Category: Panzer IV Series


Tamiya /Verlinden 1 /35 Panzer IV Kugelblitz







Tamiya /Verlinden 1 /35 Panzer IV Kugelblitz
The Build

As I was building this Trumpeter Bergepanzer IV, I had an issue with the crane posts. But I found that the CMK/Tamiya kit had the exact parts I needed. So I used the Tamiya upper and lower hull, the road wheels, idler wheels, drive sprockets and the much needed PE details.

I already had the Tamiya Panzer parts. So I bought the Verlinden FlakPanzer 3cm KugelBlitz Turret and built it into a Panzer IV Kugelblitz. For the tracks, I used Voyager German Pz.III/IV 40cm Normal Tracks Middel Patten B.
This Panzer IV Ausf H was the third Panzer IV they introduced in 1975 I believe,and the only thing new was the box art.

Tamiya kits have a reputation for ease of build. Construction of this kit should be fairly straight-forward. If you are less experienced as a modeler, it is an ideal kit to start with, and will turn out nicely. If you are more advanced, there are a variety of aftermarket products available to meet every skill level.

It went together very nicely and the fit was great. Adding the aftermarket parts was no problem, I just had to fill the tool mounting holes, where the stock tools would of been installed.

Also the hole for the turret,had to be widened so that the Flakpanzer would fit nicely.
The verlinden turret is a very fine quality item. There is little cleanup to be done,and the quality of the resin is right on. I didn’t have any issues whatsoever. I then primed the turret and the hull with a dark grey automotive primer, that went on great ,dried fast,and sanded great.

On the Hull I sprayed Tamiya’s Light Tan, then set aside for about 20 minutes and started with the chipping process.

I used Verlinden Acrylics, AK Interactive Washes, and Mig Pigments. I can say that I a very pleased with the outcome.

Tamiya /Verlinden 1 /35 Panzer IV Kugelblitz


The Flakpanzer IV Kugelblitz (ball lightning) or abbreviated Flak Pz.Wg IV was a Wehrmacht self-propelled anti-aircraft gun developed during the Second World War. However by the end of the Second World War, only a small production run of 2 units had been completed. Unlike earlier self-propelled anti-aircraft guns, it had a fully enclosed, rotating turret.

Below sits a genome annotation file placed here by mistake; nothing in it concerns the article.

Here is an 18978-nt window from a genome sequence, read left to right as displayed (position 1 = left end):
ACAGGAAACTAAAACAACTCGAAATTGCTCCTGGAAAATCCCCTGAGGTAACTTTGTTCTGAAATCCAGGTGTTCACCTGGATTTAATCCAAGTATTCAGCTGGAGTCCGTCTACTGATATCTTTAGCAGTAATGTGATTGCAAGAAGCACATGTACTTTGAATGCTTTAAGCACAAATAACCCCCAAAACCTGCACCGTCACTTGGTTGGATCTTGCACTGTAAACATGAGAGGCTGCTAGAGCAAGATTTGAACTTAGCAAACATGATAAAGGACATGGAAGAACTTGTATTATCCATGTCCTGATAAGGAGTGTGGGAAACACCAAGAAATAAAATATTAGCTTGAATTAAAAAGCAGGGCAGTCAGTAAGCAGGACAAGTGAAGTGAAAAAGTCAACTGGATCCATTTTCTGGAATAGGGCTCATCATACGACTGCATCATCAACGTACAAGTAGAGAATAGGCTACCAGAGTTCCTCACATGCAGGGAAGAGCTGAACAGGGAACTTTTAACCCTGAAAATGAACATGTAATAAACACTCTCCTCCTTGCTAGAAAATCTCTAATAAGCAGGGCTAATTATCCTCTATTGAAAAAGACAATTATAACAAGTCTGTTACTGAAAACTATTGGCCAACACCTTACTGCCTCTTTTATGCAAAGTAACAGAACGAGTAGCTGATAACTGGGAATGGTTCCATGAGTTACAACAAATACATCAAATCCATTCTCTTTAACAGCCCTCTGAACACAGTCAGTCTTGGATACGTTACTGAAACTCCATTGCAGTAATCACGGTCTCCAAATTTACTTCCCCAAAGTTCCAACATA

The need for a specialised self-propelled anti-aircraft gun, capable of keeping up with the armoured panzer divisions, had become progressively more pressing for the Wehrmacht Armed Forces, as from 1943 on the Luftwaffe was to a lesser extent unable to protect against opposition fighter bombers.

Consequently a large number of makeshift and specially designed self-propelled anti-aircraft guns were built, many on the Panzer IV chassis, starting with the Flakpanzer IV Möbelwagen and progressing through the Wirbelwind and Ostwind models. The Kugelblitz was the final development of the Flakpanzer IV.

The first proposal for the Kugelblitz envisioned mounting a modified anti-aircraft turret developed for U-boats on the Panzer IV chassis, which was armed with dual 30 mm MK 103 Brunn guns (a configuration known as Doppelflak, “dual flak”). This was however abandoned as impractical, as development of this gun had not yet been completed, and in any case the entire production run of this gun turret was reserved for Nazi Germany’s Kriegsmarine.

The most advanced feature of the Kugelblitz was its fully enclosed spherical turret. The sphere was attached at its sides to a protective mantlet, and could rotate vertically, while the mantlet and entire turret could rotate horizontally.

Alternatively, the 3 cm MK 103/38 twin gun, a twinned mount version of the 3 cm MK 103/38, was used, which had also been fitted to the Henschel Hs 129 and Dornier Do 335. The rate of fire of the twin 3 cm MK 103/38 was 450 rounds a minute per gun.

It had been hoped that the Kugelblitz would enter series production in February 1945, but by then only the five (or possibly only two) prototypes had been built due to the cancellation of Panzer IV production. Interest then switched to a similar vehicle which would have seen the Kugelblitz turret mounted on a Hetzer, but work on this design only began after November 1944, far too late for anything to come of the idea.

It is also unclear what happened to the few Kugelblitzes which were built; some sources say that they ended up being used in the Battle of Berlin.

One Kugelblitz was also involved in the fights near the town of Spichra, Thuringia, where it was destroyed and remained buried in the Spatenberg hill until its excavation in 1999.

Trumpeter 1/35 Bergepanzer IV

Trumpeter 1/35 Bergepanzer IV
The Final Steps

After completing the modulation process, I painted the tracks, the rubber on the running wheels, the tools, etc. Then I sprayed an acrylic clear gloss coat on everything and let it sit for two days. After it dried, I applied a wash with MIG and AK Interactive enamel washes. To achieve that dried mud and dirt effect, I used an acyrlic binder for the pigments around the inside of the lower hull. For Dunkelgrau, I used washes such as rust, engine grime, and MIG German/Blue. Again I let it sit for two days until it was good and dry. Then laid down a coat of acrylic matte clear.